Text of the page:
Worm Breeder's Gazette 10(3): 106
These abstracts should not be cited in bibliographies. Material contained herein should be treated as personal communication and should be cited as such only with the consent of the author.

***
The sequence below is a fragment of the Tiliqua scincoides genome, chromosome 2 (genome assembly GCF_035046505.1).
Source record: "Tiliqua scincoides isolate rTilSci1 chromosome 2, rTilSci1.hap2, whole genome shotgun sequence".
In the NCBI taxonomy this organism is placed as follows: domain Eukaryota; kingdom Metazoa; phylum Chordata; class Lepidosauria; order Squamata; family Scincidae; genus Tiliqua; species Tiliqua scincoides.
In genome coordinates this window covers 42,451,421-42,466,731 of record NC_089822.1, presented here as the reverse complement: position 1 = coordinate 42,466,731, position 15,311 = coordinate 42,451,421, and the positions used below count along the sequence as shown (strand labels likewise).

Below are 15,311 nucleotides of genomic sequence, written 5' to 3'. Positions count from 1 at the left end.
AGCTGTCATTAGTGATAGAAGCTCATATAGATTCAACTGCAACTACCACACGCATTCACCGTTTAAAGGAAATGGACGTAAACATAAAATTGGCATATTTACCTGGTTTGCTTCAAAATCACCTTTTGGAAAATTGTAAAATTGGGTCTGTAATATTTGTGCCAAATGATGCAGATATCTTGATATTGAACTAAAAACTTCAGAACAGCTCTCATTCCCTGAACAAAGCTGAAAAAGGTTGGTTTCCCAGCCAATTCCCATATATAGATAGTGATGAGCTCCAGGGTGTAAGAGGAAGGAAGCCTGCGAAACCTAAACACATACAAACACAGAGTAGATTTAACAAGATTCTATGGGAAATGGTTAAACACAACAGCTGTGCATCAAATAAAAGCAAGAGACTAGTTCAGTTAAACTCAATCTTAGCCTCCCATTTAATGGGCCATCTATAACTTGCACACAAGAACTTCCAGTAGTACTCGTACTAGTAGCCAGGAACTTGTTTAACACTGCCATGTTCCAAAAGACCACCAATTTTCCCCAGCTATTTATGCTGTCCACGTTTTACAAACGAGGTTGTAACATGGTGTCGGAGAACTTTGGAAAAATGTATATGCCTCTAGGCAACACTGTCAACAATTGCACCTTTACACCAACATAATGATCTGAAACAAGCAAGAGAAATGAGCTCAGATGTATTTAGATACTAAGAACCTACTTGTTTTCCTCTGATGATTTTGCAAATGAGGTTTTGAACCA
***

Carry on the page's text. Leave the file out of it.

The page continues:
The 95 body muscles are attached to the dorsal and the ventral hypodermis in two wide, longitudinal bands, each roughly four cells abreast. In unc-5, we observed that occasional cells are positioned obliquely on the lateral hypodermis, bridging dorsal and ventral muscle quadrants (Fig. 1A). A second, perhaps unrelated, defect is that muscle cells, which are normally rhomboid (Fig. 2A), often fork where they abut their neighbors (Fig. 2B). Such split sarcomeres also have been observed in unc-104 mutants and may reflect an influence of muscle innervation or contraction on cell shape. Mispositioned muscle cells can create permanent bends or kinks in body posture. When many cells are mispositioned, individuals are locked into rigid postures, usually irregular circles ('cheerios'). We have used this phenotype to make a small collection of muscle positioning (mup) mutants in which variable numbers of body muscle cells bridge between dorsal and ventral muscle quadrants (Figs. 1A, 1B). A second class of mutants, similar in gross phenotype, have abnormally weak muscle attachments (mua) to the body wall. These cells tear away from the hypodermis during embryonic, early, or late larval stages depending on the mutant. In unc-23, for example, muscles progressively detach from the head on backwards during late larval stages (Waterston et al., Dev. Biol. 77, 271 (1980)). The Drosophila mutant, lethal myospheroid, disrupts a -integrin gene. Conceivably the various mua mutations disrupt nematode genes that provide mechanical strength to muscle-hypodermis or muscle-muscle attachments. The force of muscle contraction probably increases as the myofilament volume (Q3) while the area of muscle-hypodermal contact increases as Q2. In mua mutants, a 10-fold increase in body length, causing a proportionate increase in contractile force/attachment area, may tear weakly attached cells from the body wall at characteristic forces, and hence, larval sizes. [See Figures 1 & 2]